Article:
TORONTO – It’s portable, spurns electrical wires, batteries and complex AI algorithms and according to its inventor has the potential to revolutionize treatment of carbon monoxide (CO) poisoning. The FDA and Health Canada-approved ClearMate™ developed by Ontario-based Thornhill Medical Inc. resulted from company co-founder Joe Fisher’s observations while studying ways to regulate CO2 in his science lab.“It dawned on me that we could devise a device about the size of a briefcase that pushes air into a patient’s lungs where it acts as a kind of dialysis membrane eliminating CO,” Fisher told BioWorld MedTech. “And because our device is smaller and more portable than existing technologies ER staff could treat people immediately.”
Better access to emergency care
Globally, CO poisoning is the most common form of poisoning and occurs when CO molecules block the ability of the blood to take up oxygen and deliver it to the body. The only remedies to date have been delivery of oxygen via mask and the hyperbaric chamber first developed in Aberdeen, Scotland to displace CO molecules attached to hemoglobin.“Hyperbaric chambers displace CO, but by the time you get to a chamber you’ve been asphyxiated for so long there’s not much left to save,” said Fisher. And even if you could get to a hyperbaric chamber in time, there are only about 300 chambers in the U.S. to serve a population of more than 325 million, Fisher added.“You can call an ambulance and have the patient taken to an ER within 15 minutes only to be told they don’t have a hyperbaric chamber. If you know the patient is suffering from CO poisoning you take one of these devices with you in the ambulance and treat the patient right there.”Fisher acknowledged CO can be eliminated using an oxygen mask, “but this is only marginally better than giving them nothing,” he commented. In ethically approved clinical trials conducted in China where CO poisoning is nearly pandemic, 25% to 40% of CO affected patients coming out of hyperbaric chambers suffered from delayed neurologic sequelae (DNS), a cerebral condition producing symptoms as diverse as severe headache, movement disorders, alteration in consciousness and amnesia.That compares with a DNS rate of 3% among patients who’d undergone treatment using the ClearMate™ during those studies, said Fisher. “After about two years of follow up on the first cohort who’d undergone hyperbaric treatment, 75% to 80% of patients were doing good to excellent. For those who got the ClearMate™, the good to excellent rating was up to 99%.” At US$15,000, the ClearMate™ is also quite a bit lower in price than hyperbaric chambers which can come in at US$100,000, not including the cost of facilities to house them, said Fisher.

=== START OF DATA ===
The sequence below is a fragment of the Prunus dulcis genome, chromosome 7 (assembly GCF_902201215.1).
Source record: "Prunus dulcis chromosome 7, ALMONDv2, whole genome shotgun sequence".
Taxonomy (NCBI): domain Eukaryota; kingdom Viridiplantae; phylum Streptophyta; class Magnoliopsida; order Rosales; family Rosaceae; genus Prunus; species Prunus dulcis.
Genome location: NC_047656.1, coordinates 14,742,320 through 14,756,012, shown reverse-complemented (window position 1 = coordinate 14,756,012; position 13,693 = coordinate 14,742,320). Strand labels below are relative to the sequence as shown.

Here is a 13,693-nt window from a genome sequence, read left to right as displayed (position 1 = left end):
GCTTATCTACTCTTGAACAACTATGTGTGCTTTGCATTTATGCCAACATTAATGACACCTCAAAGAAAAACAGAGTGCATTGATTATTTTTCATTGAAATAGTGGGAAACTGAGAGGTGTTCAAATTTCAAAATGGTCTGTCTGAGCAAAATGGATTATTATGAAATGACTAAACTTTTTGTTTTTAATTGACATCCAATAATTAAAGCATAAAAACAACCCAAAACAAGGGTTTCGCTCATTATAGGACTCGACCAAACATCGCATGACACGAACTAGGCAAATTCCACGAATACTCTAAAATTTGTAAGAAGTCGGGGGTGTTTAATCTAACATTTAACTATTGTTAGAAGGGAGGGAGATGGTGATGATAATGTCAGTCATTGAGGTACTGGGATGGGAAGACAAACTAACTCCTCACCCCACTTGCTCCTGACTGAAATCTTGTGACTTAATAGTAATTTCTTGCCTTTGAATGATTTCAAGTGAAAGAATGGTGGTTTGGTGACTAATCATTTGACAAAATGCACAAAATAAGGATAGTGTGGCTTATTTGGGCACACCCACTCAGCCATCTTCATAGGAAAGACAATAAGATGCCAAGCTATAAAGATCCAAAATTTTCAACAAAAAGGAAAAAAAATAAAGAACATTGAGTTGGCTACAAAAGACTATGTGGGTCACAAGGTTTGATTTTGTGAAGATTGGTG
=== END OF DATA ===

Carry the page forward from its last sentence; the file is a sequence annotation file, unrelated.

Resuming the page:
Approved for use in North America and Europe, ClearMate™ is now under review by Excite International Hospital and Healthcare Inc., commissioned by Thornhill Medical to survey experts on the ClearMate™’s potential use in Canada, the U.S. and overseas.“They’re trying to see how this could be best marketed because so few people know about the device,” Fisher explained. “It’s something that society should adopt widely because it’s the only truly effective treatment for CO poisoning.”